Author: Mark Natale
This month, the New Jersey Supreme Court wrote new law that will directly benefit injured workers throughout our state, including a number of our clients. Now, if you need a reasonable accommodation at work – whether it be light duty, time off, or job reassignment – and your employer denies your request, you potentially have the right to file a lawsuit against your employer.
The case of Richter v. Oakland Board of Education changed the landscape for workers in our state. If you are injured at work, sustained an injury outside of work, or have an illness that impacts your work – you have rights. Employees in New Jersey are protected by the New Jersey Law Against Discrimination, which gives rights to workers who fit the legal definition of “disabled.” Many employees dealing with an injury or illness don’t consider themselves “disabled,” but the legal definition is extremely broad, and covers any injury or illness that impacts your life.
One of the rights disabled employees have is a reasonable accommodation, meaning a change in the job that helps the employee overcome their injury, illness, or disability. Reasonable accommodations can include a work restriction, light duty work, temporary job reassignment, a reorganization of job responsibilities, assistance in job responsibilities, equipment, location change, and in certain circumstances even a transfer for a new job. Each request is extremely fact specific and analyzed on a case-by-case basis, but employers are legally obligated to operate in good faith to try to find a solution for their employee, and are obligated to offer a solution when it is “reasonable.” The question is, what happens if the job doesn’t follow the law?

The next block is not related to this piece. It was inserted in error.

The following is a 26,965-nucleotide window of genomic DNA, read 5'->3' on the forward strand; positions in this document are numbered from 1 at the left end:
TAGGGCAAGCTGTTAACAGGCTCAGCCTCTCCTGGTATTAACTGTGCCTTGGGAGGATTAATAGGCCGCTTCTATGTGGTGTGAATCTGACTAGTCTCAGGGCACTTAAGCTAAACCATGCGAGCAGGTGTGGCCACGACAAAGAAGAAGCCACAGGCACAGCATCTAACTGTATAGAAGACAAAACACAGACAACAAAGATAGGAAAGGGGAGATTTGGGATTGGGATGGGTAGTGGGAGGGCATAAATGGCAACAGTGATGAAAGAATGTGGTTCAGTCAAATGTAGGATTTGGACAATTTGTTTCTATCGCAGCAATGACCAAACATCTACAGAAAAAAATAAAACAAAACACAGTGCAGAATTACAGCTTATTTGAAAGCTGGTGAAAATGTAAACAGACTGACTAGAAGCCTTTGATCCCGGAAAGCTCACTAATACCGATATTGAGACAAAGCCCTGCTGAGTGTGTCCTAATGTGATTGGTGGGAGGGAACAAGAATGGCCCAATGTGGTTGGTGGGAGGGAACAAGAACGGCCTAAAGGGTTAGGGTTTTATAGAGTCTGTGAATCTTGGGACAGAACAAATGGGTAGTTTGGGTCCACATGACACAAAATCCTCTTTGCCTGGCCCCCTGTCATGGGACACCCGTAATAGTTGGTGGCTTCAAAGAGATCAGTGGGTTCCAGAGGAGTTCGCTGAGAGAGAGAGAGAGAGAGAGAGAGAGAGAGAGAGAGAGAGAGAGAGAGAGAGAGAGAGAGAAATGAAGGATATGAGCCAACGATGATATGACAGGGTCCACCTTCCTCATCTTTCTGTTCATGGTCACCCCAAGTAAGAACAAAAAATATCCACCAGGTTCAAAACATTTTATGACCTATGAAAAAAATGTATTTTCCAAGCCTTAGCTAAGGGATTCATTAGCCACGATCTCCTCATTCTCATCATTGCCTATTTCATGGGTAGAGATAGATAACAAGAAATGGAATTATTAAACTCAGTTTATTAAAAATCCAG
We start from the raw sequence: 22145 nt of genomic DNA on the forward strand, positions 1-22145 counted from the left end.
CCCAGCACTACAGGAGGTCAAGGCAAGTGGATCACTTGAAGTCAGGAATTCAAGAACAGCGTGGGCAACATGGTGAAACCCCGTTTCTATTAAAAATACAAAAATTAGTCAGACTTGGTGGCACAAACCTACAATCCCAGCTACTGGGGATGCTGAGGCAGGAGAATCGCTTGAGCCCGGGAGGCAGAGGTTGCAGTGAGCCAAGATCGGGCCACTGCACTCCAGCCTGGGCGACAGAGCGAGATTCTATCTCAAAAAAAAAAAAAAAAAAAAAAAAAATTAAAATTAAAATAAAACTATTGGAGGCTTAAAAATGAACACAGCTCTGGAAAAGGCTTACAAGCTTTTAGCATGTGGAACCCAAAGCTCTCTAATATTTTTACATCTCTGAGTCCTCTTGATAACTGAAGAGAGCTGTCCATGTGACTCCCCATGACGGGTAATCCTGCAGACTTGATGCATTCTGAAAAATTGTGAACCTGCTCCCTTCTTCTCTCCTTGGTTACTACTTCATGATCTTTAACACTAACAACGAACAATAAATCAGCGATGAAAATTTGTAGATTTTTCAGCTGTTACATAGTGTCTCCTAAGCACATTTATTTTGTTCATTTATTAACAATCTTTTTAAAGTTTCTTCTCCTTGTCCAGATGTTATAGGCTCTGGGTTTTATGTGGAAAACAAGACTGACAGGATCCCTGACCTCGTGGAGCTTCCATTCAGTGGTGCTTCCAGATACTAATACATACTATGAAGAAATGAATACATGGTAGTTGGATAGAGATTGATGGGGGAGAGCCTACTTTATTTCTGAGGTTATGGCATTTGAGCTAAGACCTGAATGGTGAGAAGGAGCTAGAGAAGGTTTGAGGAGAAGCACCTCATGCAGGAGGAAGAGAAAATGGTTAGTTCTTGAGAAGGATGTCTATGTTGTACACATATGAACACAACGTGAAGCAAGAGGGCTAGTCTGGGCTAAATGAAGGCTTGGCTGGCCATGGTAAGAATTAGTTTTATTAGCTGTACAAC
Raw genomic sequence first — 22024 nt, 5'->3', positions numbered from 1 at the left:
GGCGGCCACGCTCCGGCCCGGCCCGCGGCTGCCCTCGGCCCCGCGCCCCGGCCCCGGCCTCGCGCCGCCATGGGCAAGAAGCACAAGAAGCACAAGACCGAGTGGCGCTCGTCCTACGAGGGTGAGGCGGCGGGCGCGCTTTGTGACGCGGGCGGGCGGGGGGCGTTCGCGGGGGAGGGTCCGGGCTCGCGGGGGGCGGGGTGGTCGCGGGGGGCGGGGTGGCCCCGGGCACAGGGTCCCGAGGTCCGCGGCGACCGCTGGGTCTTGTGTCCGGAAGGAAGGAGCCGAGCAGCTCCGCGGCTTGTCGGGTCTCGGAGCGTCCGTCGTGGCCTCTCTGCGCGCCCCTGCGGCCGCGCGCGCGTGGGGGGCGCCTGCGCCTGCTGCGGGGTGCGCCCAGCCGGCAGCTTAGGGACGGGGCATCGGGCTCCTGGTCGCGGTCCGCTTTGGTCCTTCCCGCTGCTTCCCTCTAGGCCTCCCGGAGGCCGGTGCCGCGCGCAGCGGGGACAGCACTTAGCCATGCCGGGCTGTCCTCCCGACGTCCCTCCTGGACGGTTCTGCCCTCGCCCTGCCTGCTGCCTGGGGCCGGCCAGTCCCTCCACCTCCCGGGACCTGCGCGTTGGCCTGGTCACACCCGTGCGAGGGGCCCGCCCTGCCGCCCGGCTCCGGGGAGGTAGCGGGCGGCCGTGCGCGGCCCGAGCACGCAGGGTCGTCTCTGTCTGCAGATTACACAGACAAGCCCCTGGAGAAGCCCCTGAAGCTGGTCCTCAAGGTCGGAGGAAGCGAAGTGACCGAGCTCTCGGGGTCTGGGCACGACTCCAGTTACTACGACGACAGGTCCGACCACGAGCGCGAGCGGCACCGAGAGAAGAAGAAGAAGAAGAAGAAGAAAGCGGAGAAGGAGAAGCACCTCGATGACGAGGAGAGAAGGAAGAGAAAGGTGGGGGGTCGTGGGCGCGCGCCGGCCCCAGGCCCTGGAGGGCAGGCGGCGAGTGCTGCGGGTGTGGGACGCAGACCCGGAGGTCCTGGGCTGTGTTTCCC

Before last week’s decision, there was nothing that an employee could do about a denied accommodation unless they also suffered an adverse job action, specifically a termination, suspension, or otherwise hostile work environment. Now that has changed. The Supreme Court in Richter v. Oakland Board of Education held that an employee has the right to bring a lawsuit as soon as the reasonable accommodation is denied. That lawsuit can include claims for economic damages, emotional distress damages, punitive damages, and attorneys’ fees and costs.
Why is this so important? Now, employees do not have to sit and suffer through an unfair work environment. Previously, if an employee had an injury, illness, or disability that was not being accommodated, they had to suffer through it until they had an adverse employment action. Now employees can be proactive and take steps to preserve their rights and their jobs. This is a huge win for New Jersey employees.
If you have an injury, illness, or disability that has not been accommodated, reach out to our firm. As always, we offer free evaluations to determine if you have a case and are ready to enforce this new law on behalf of our clients.